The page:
As happens so often the Mass readings the other day had a particular meaning to me.
Let brotherly love continue,
Do not neglect hospitality,
for through it some have unknowingly entertained angels.
Be mindful of prisoners as if sharing their imprisonment,
and of the ill-treated as of yourselves,
for you also are in the body.
Let marriage be honored among all
and the marriage bed be kept undefiled,
for God will judge the immoral and adulterers.
Let your life be free from love of money
but be content with what you have,
for he has said, I will never forsake you or abandon you.
Thus we may say with confidence:
The Lord is my helper,
and I will not be afraid.
What can anyone do to me?
These themes have all been circulating through my life both here at home and in my work the last few weeks. However I’d like to focus on hospitality at the moment.
I’ve written a few things in the past about hospitality and I even, a few years ago, recorded an entire webinar at Homeschool Connections called Party Like You’re Catholic. And the premise was that even the shyest person can be an excellent hostess. What you do not need to be a hostess or to comfortably welcome guests is a perfect home. I’m not even sure of what a perfect home would even look like. I think most people’s minds go immediately to HGTV and the shows that take a mess of a house and transform it into something beautiful. Fixer Upper is a nice example of this type of programming. As beautiful and perfect as those homes seem at the end of the episode, I can tell you it doesn’t last.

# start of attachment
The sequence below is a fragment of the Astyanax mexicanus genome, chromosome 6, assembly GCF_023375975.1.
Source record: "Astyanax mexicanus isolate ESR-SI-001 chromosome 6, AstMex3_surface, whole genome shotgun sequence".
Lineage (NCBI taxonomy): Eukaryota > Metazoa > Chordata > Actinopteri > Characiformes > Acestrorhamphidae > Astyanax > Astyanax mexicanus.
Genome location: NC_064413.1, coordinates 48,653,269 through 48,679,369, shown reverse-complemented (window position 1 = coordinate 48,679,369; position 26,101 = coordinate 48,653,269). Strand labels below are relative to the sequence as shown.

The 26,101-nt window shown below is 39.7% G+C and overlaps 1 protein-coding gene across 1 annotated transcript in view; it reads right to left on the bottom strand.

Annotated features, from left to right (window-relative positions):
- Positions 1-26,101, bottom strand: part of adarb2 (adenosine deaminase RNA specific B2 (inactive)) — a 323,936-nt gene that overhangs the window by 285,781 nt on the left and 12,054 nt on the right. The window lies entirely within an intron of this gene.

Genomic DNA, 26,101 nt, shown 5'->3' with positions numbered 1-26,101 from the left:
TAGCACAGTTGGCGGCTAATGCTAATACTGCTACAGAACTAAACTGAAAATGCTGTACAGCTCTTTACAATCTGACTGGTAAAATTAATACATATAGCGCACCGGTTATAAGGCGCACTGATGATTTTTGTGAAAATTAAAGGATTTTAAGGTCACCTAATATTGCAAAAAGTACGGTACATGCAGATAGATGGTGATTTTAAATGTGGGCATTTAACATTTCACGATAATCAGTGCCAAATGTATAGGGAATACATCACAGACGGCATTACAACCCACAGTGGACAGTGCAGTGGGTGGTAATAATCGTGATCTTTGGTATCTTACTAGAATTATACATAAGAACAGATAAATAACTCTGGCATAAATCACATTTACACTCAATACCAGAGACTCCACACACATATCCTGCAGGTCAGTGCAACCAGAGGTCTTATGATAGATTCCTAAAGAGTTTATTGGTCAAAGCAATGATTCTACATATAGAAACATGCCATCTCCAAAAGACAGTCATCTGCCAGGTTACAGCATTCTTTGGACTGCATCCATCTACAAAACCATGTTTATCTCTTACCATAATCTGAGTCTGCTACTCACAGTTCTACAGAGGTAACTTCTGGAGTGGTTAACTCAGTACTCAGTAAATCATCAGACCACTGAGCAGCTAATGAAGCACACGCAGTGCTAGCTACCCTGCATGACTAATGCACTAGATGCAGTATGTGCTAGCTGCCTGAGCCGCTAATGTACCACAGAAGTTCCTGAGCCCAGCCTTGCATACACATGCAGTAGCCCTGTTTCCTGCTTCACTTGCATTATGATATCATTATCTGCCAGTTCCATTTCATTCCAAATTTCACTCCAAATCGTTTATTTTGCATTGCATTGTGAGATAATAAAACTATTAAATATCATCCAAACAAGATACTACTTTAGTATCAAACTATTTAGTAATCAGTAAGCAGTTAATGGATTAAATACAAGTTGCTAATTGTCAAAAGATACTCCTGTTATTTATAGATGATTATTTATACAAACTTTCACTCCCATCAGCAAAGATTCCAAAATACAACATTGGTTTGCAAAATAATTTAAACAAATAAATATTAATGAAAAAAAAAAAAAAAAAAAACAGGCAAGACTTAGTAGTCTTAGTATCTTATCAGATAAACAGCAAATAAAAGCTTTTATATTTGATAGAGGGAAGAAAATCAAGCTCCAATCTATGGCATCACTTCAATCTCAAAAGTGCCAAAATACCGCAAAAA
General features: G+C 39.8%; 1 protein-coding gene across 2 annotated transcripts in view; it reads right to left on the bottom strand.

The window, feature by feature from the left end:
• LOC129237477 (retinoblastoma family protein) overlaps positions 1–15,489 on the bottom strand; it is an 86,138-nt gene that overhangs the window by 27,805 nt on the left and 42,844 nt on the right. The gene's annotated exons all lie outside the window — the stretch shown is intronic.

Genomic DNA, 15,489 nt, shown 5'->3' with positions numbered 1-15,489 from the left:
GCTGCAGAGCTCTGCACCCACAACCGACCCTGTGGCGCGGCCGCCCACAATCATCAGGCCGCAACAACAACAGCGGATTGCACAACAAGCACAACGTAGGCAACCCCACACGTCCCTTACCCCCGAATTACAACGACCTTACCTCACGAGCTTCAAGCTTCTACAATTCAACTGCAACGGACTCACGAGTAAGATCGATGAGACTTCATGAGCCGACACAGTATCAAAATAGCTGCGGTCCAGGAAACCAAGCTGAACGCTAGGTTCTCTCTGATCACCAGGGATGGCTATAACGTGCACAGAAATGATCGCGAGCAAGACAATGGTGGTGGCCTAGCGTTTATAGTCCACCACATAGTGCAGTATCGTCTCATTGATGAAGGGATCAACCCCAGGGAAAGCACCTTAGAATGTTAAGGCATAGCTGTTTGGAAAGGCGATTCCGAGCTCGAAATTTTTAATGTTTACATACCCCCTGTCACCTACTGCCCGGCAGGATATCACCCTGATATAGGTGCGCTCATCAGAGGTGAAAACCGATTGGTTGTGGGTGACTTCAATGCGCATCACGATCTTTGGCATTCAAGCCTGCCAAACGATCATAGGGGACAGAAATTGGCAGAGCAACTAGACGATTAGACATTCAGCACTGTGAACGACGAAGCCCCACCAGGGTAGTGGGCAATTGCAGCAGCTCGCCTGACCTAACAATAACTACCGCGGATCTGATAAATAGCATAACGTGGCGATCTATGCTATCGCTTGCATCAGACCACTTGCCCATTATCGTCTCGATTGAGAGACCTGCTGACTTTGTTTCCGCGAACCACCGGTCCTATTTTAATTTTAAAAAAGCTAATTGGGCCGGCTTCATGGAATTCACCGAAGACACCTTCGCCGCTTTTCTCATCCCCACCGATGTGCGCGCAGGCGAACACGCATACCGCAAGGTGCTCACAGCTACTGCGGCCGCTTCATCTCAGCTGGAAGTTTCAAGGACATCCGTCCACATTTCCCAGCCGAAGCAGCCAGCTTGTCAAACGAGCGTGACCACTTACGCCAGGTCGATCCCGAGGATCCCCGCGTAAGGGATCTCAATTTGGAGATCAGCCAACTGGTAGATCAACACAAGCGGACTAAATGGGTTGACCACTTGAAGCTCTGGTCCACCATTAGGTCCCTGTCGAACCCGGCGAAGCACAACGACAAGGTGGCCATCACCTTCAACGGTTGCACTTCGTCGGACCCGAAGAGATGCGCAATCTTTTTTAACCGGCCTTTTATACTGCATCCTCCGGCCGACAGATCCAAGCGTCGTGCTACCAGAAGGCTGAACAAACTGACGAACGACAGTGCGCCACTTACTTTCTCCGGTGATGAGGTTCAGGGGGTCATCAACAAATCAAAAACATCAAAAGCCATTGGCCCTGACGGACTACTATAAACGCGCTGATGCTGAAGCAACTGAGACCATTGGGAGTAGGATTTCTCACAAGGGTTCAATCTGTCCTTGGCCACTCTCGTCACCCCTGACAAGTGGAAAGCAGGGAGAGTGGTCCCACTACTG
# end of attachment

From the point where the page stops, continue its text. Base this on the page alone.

Ten years ago we underwent a major renovation here and for about a year all was lovely. Then financial set-backs, personal loss, homeschooling, jobs, people with feet and stomach bugs all have taken their toll. There are downright ugly places here now. We’ve a plan this year to fix some of it, less than we thought because a new vehicle is now urgently needed, but I’ve never stopped having people over just because my couch has duct tape on it or the walls are nicked. Part of that is because the people I hang out with are in similar circumstances, large families – small bank accounts, part is because I have dimmer switches on all the lights (don’t underestimate the importance of lighting) and part because I enjoy having people over.
I like that my kids friends are comfortable here. I like that people find refuge here. I like that people have come to make our home part of their family traditions.
We host two large parties a year. New Years Eve, this year we stopped counting at 86 people, and a summer barbeque, usually around July fourth (about 100) people. In each case I ask people to contribute a dish or beverage (most people generously bring both). I’ve been doing it for about eighteen years now and it’s still a lot of work but I have a system in place that makes set-up and clean-up pretty stress free.
I also host our family prayer group once a month or so (40ish people) for dinner and there is always, always, someone spending the weekend.
This does not stress me out. Too much.
Not everyone is comfortable with this and that’s fine. Huge parties are not everyone’ s gift but it is wise to get comfortable with some aspect of hosting, since there are always angels to be entertained.